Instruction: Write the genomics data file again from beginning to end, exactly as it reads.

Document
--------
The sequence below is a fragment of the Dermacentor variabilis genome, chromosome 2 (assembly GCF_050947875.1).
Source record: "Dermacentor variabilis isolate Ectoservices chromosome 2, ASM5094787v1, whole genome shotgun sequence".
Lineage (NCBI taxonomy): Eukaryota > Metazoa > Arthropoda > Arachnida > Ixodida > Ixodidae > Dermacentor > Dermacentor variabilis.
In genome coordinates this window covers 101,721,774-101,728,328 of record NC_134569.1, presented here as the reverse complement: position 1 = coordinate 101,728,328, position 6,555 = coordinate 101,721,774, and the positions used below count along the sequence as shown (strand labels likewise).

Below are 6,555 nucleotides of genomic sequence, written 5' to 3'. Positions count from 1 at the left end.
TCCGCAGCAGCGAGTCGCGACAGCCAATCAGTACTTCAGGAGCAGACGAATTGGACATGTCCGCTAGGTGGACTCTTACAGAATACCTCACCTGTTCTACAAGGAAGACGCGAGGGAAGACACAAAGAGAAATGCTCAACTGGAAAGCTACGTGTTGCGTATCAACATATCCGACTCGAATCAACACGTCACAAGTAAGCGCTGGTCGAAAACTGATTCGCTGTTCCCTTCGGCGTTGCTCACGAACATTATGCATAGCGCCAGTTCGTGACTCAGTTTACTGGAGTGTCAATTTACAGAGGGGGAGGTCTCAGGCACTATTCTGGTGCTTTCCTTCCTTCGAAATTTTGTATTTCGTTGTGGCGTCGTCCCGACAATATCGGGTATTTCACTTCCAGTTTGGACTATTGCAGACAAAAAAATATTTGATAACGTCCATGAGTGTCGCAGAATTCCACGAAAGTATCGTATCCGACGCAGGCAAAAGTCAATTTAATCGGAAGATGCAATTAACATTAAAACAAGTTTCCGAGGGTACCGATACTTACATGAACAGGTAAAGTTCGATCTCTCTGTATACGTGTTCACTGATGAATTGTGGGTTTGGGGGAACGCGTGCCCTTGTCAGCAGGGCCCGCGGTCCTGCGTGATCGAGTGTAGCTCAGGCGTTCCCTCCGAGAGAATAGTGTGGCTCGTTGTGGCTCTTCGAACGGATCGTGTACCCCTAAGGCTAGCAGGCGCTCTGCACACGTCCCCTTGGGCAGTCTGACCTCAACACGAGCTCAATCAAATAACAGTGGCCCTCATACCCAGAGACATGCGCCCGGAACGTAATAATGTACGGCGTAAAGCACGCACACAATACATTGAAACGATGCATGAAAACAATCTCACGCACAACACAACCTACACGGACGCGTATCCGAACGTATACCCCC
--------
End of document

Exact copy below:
The sequence below is a fragment of the Dermacentor variabilis genome, chromosome 2 (assembly GCF_050947875.1).
Source record: "Dermacentor variabilis isolate Ectoservices chromosome 2, ASM5094787v1, whole genome shotgun sequence".
Lineage (NCBI taxonomy): Eukaryota > Metazoa > Arthropoda > Arachnida > Ixodida > Ixodidae > Dermacentor > Dermacentor variabilis.
In genome coordinates this window covers 101,721,774-101,728,328 of record NC_134569.1, presented here as the reverse complement: position 1 = coordinate 101,728,328, position 6,555 = coordinate 101,721,774, and the positions used below count along the sequence as shown (strand labels likewise).

Below are 6,555 nucleotides of genomic sequence, written 5' to 3'. Positions count from 1 at the left end.
TCCGCAGCAGCGAGTCGCGACAGCCAATCAGTACTTCAGGAGCAGACGAATTGGACATGTCCGCTAGGTGGACTCTTACAGAATACCTCACCTGTTCTACAAGGAAGACGCGAGGGAAGACACAAAGAGAAATGCTCAACTGGAAAGCTACGTGTTGCGTATCAACATATCCGACTCGAATCAACACGTCACAAGTAAGCGCTGGTCGAAAACTGATTCGCTGTTCCCTTCGGCGTTGCTCACGAACATTATGCATAGCGCCAGTTCGTGACTCAGTTTACTGGAGTGTCAATTTACAGAGGGGGAGGTCTCAGGCACTATTCTGGTGCTTTCCTTCCTTCGAAATTTTGTATTTCGTTGTGGCGTCGTCCCGACAATATCGGGTATTTCACTTCCAGTTTGGACTATTGCAGACAAAAAAATATTTGATAACGTCCATGAGTGTCGCAGAATTCCACGAAAGTATCGTATCCGACGCAGGCAAAAGTCAATTTAATCGGAAGATGCAATTAACATTAAAACAAGTTTCCGAGGGTACCGATACTTACATGAACAGGTAAAGTTCGATCTCTCTGTATACGTGTTCACTGATGAATTGTGGGTTTGGGGGAACGCGTGCCCTTGTCAGCAGGGCCCGCGGTCCTGCGTGATCGAGTGTAGCTCAGGCGTTCCCTCCGAGAGAATAGTGTGGCTCGTTGTGGCTCTTCGAACGGATCGTGTACCCCTAAGGCTAGCAGGCGCTCTGCACACGTCCCCTTGGGCAGTCTGACCTCAACACGAGCTCAATCAAATAACAGTGGCCCTCATACCCAGAGACATGCGCCCGGAACGTAATAATGTACGGCGTAAAGCACGCACACAATACATTGAAACGATGCATGAAAACAATCTCACGCACAACACAACCTACACGGACGCGTATCCGAACGTATACCCCC